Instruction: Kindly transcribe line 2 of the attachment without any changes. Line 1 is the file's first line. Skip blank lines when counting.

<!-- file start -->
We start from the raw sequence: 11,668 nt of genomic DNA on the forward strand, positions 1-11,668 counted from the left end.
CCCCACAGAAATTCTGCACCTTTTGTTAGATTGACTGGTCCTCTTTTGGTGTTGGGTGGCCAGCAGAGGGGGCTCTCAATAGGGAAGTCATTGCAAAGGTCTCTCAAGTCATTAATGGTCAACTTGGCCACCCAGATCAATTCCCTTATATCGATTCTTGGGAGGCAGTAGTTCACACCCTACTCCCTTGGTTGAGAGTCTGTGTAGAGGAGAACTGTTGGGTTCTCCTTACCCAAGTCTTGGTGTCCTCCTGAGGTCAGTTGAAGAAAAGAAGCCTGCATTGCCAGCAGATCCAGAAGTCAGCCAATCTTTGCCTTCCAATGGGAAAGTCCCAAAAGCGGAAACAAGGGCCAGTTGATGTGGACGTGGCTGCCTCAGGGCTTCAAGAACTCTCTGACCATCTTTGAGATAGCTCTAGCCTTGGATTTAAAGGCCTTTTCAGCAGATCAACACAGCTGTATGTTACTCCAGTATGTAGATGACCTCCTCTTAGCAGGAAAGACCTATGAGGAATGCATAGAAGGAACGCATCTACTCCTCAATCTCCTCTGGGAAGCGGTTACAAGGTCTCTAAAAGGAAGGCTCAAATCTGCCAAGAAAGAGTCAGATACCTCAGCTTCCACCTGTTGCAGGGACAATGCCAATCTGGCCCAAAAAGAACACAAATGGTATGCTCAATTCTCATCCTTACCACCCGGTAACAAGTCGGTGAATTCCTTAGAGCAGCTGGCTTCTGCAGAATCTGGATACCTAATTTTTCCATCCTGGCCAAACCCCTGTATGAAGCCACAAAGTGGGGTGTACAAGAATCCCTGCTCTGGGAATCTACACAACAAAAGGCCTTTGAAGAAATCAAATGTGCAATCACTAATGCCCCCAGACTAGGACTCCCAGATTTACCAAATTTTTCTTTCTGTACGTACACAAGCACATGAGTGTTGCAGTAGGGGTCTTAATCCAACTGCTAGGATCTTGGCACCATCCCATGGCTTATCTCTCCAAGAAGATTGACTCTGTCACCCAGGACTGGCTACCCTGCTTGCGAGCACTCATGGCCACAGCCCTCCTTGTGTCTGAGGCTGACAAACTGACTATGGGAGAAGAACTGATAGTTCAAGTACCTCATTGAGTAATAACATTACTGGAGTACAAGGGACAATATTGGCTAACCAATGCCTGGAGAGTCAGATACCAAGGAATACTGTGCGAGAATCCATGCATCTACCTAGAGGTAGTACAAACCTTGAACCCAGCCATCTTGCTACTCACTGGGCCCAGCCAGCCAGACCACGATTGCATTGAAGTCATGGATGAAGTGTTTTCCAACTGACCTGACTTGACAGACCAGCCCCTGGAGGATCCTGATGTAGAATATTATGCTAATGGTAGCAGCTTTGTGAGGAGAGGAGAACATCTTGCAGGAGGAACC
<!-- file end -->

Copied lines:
CCCCACAGAAATTCTGCACCTTTTGTTAGATTGACTGGTCCTCTTTTGGTGTTGGGTGGCCAGCAGAGGGGGCTCTCAATAGGGAAGTCATTGCAAAGGTCTCTCAAGTCATTAATGGTCAACTTGGCCACCCAGATCAATTCCCTTATATCGATTCTTGGGAGGCAGTAGTTCACACCCTACTCCCTTGGTTGAGAGTCTGTGTAGAGGAGAACTGTTGGGTTCTCCTTACCCAAGTCTTGGTGTCCTCCTGAGGTCAGTTGAAGAAAAGAAGCCTGCATTGCCAGCAGATCCAGAAGTCAGCCAATCTTTGCCTTCCAATGGGAAAGTCCCAAAAGCGGAAACAAGGGCCAGTTGATGTGGACGTGGCTGCCTCAGGGCTTCAAGAACTCTCTGACCATCTTTGAGATAGCTCTAGCCTTGGATTTAAAGGCCTTTTCAGCAGATCAACACAGCTGTATGTTACTCCAGTATGTAGATGACCTCCTCTTAGCAGGAAAGACCTATGAGGAATGCATAGAAGGAACGCATCTACTCCTCAATCTCCTCTGGGAAGCGGTTACAAGGTCTCTAAAAGGAAGGCTCAAATCTGCCAAGAAAGAGTCAGATACCTCAGCTTCCACCTGTTGCAGGGACAATGCCAATCTGGCCCAAAAAGAACACAAATGGTATGCTCAATTCTCATCCTTACCACCCGGTAACAAGTCGGTGAATTCCTTAGAGCAGCTGGCTTCTGCAGAATCTGGATACCTAATTTTTCCATCCTGGCCAAACCCCTGTATGAAGCCACAAAGTGGGGTGTACAAGAATCCCTGCTCTGGGAATCTACACAACAAAAGGCCTTTGAAGAAATCAAATGTGCAATCACTAATGCCCCCAGACTAGGACTCCCAGATTTACCAAATTTTTCTTTCTGTACGTACACAAGCACATGAGTGTTGCAGTAGGGGTCTTAATCCAACTGCTAGGATCTTGGCACCATCCCATGGCTTATCTCTCCAAGAAGATTGACTCTGTCACCCAGGACTGGCTACCCTGCTTGCGAGCACTCATGGCCACAGCCCTCCTTGTGTCTGAGGCTGACAAACTGACTATGGGAGAAGAACTGATAGTTCAAGTACCTCATTGAGTAATAACATTACTGGAGTACAAGGGACAATATTGGCTAACCAATGCCTGGAGAGTCAGATACCAAGGAATACTGTGCGAGAATCCATGCATCTACCTAGAGGTAGTACAAACCTTGAACCCAGCCATCTTGCTACTCACTGGGCCCAGCCAGCCAGACCACGATTGCATTGAAGTCATGGATGAAGTGTTTTCCAACTGACCTGACTTGACAGACCAGCCCCTGGAGGATCCTGATGTAGAATATTATGCTAATGGTAGCAGCTTTGTGAGGAGAGGAGAACATCTTGCAGGAGGAACC